Building Linux Clusters book review
Author: David H. M. Spector ISBN: 1565926250 Publisher: O’Reilly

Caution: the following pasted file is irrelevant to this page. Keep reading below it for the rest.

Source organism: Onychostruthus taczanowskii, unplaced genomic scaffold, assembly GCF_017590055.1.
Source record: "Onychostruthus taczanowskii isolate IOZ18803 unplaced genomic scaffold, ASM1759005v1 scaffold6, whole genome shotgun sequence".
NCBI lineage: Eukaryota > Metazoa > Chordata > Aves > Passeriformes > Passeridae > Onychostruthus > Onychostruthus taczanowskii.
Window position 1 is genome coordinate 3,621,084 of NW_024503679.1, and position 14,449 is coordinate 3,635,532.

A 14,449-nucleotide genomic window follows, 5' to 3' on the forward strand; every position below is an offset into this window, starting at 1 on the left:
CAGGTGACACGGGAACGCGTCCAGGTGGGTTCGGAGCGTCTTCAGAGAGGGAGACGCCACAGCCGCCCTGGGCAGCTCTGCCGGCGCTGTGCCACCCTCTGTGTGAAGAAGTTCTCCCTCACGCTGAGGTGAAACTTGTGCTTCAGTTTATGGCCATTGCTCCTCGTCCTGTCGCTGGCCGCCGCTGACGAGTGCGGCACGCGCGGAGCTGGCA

Building Linux Clusters was a book that I had high hopes for. Clusters are one of my hobbies and when I discovered that the same publisher that bought Running Linux to me was behind I saw good things ahead. And then I got it. This book was held back for months from its initial release date. I can understand this since pretty much anything in the Linux word is a moving target and around the release date clusters were a prime example so when I got my copy of this book I was looking forward to reading about a subject I have an interest in. I was even feeling forgiving if some of the details seemed a little dated. Dated details wasn’t the problem, a book that I had trouble not throwing in the bin was. The whole book smells of padding, and bad padding at that. The author leaves some of the aspects unclear (P83 he mentions the at command and in a comparison to the batch command adds “presumably the more CPU resources the job may use.” Now I will admit that I’ve not put it in very good context but I dislike the word ‘presumably’ in that sentence. Consider that this man has been paid to release a technical book and he should have either left the statement out or checked it. Technical error no, sloppy and off putting yes. Another of my favourites is the fact that the book spends over half a dozen pages detailing how and where to set the cluster up, points such as “make sure the cables are away from sharp edges to ensure that they don’t get cut” are mentioned. I’m wondering if the editor removed the section that said not to run with scissors while building the cluster. While I can understand and agree with the need to mention considerations such as air conditioning and reinforced flooring the assumptions that are made about the audience are inconsistent and end up alienating the more experienced users while confusing the readers who have picked this up as a first tome. Take this winner, “If you are mixing technologies (such as 10 MB and 100MB Ethernet) there will be a large difference in speed” Well duh. I’d hope that anyone who was looking at deploying a cluster of a size that would need reinforced concrete flooring would be aware of this. While a book needs to be open to different skill levels I feel that in trying to make this a good starting place for one and all the author has in my view failed in this and made the book an overly difficult read. A subject like clusters is IMHO a moderately advanced one and the author should be able to make some assumptions about the skill level of his target audience and not end up having to mention that 10 and 100 BaseT are different speeds. I’m annoyed that at least the first half of this book is a complete waste of time and the fact that I paid over 25 pounds for it. While re-reading this text I’ve noticed how harsh this review comes across and that I sound like an arsehole. But to be honest this is one of the few books I wish I’d never bought and I just hope that the second edition (If one ever appears) has a lot more work put into it. Then again I’m not a published author and so these are only my views and what do I know. Summary: A wasted opportunity and a let down from a normally great publisher. PS At one point the book has included pictures of plug labels… I’m not making this up!!!